The beam 32 having now been focused, can impinge upon a workpiece or screen 48 which in turn is mounted on surface 14.
Referring again to FIG. 2, XY table 40 and the cross table 42 are driven respectively by jack screws 50 and 52. The XY table 40 is mounted upon a pair of tracks 54 and 56 which are parallel to each other and provide easy movement for table 40 in the X direction.
In like manner, the cross table 42 is slidably mounted upon tracks 58 and-60 so that cross table 44 can operate smoothly across the table 40 in the Y direction.
Jack screw 50 which controls the X direction is operated by stepping motor 62. In like manner, jack screw 52 is operated by a stepping motor 64. Both of these stepping motors are interconnected with the microprocessor 16. More will be said about the control of the stepping motors in the subsequent discussion. These stepping motors are designed to operate so that they provide four hundred steps per revolution while the jack screws have a ten pitch. This permits thirty-two steps in the stepping motor to provide a movement of 8/1000ths of an inch. As a result, the laser which is reflected downwardly by tubular mirror 44 and then focused by focusing lens 46 can step in the X direction or the Y direction at a rate of 125 stops per inch, the effective resolution of this invention. It is to be understood that more precise resolution is within the scope of the invention.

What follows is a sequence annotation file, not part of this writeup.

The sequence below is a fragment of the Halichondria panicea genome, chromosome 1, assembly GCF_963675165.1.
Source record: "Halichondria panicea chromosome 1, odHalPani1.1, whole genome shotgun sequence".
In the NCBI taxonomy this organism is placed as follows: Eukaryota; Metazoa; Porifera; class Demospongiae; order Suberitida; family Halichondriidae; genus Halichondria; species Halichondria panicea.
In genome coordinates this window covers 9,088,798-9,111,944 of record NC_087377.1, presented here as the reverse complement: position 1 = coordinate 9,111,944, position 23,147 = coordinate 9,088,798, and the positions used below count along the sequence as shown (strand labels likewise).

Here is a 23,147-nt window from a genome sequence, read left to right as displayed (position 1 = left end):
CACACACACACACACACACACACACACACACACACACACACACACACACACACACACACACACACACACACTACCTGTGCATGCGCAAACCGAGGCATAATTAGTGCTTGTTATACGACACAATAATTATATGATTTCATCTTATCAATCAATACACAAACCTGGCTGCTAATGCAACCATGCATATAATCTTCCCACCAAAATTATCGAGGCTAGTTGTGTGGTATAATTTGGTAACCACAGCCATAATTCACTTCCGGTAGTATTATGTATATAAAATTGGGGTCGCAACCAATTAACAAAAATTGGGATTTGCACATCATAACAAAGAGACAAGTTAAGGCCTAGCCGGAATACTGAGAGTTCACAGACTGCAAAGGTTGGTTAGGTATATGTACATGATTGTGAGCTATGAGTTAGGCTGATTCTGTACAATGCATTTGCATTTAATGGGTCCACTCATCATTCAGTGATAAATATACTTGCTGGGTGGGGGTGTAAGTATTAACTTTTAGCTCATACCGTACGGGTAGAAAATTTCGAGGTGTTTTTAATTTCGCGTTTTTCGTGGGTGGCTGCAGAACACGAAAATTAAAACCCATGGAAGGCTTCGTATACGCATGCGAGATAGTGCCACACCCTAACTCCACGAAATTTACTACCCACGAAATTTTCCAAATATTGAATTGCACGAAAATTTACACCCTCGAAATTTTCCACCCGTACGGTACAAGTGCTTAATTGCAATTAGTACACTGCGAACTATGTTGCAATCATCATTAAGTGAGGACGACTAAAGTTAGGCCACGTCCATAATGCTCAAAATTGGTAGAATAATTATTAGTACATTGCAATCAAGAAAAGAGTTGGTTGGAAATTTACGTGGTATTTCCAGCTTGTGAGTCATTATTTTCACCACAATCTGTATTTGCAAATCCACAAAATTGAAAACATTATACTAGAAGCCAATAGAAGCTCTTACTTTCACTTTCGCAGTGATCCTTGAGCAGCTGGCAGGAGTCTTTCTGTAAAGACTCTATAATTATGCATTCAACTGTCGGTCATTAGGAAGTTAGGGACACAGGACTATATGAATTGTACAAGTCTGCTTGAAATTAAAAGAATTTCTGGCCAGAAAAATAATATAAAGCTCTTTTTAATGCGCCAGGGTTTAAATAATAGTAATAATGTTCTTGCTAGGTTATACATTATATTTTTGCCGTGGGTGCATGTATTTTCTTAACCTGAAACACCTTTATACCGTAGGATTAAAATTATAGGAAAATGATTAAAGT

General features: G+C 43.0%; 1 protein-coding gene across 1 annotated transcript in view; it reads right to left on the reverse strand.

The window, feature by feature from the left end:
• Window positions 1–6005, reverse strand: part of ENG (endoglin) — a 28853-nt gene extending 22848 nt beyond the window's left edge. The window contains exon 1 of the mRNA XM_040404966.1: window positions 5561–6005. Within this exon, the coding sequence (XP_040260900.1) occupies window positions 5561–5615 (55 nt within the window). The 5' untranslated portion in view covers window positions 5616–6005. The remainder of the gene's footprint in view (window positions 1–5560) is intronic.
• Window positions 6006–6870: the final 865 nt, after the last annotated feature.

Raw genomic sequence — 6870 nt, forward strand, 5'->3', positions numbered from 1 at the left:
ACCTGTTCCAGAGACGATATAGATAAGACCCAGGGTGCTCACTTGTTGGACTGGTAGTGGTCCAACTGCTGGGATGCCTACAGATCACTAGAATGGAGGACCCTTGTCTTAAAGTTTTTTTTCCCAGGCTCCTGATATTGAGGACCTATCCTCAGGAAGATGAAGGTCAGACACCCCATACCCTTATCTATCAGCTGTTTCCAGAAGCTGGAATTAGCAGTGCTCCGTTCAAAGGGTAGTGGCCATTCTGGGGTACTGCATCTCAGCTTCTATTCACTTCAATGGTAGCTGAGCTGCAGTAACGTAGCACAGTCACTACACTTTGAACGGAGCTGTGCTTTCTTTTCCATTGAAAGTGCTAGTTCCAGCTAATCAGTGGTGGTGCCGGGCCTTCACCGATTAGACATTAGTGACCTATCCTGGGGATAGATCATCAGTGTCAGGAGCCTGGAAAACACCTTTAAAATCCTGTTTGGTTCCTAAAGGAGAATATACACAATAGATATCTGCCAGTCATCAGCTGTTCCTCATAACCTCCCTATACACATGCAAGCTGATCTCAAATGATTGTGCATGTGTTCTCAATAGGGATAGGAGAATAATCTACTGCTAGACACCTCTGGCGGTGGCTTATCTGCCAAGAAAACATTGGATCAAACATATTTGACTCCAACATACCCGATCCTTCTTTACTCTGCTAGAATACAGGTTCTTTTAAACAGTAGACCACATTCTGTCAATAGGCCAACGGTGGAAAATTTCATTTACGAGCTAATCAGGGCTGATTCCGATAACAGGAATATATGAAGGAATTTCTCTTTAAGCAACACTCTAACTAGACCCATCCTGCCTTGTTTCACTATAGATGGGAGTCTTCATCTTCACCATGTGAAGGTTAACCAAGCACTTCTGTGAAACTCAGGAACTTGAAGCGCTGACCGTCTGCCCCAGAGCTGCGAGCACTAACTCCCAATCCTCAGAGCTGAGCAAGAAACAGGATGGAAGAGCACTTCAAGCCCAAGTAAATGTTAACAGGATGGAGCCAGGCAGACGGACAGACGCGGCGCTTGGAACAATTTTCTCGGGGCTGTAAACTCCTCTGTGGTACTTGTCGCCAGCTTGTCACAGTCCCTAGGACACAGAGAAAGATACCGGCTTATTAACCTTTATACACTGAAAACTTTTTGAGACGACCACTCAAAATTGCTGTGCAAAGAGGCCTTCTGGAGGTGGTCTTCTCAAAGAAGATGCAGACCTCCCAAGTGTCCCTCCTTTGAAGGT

Also included with the laser-driven silk screen mask device are covers 66 and 68. Cover 66 is fixed to surface 14 and protects the user from possible injury either from the XY table 40 or from the laser beam 32 itself. It should be noted that cover 66 is formed so that the side facing work surface 14 is open as at 70 so that the XY table 40 is free to move with its mirror 38 capable of reflecting the laser beam 32 onto the cross table 42.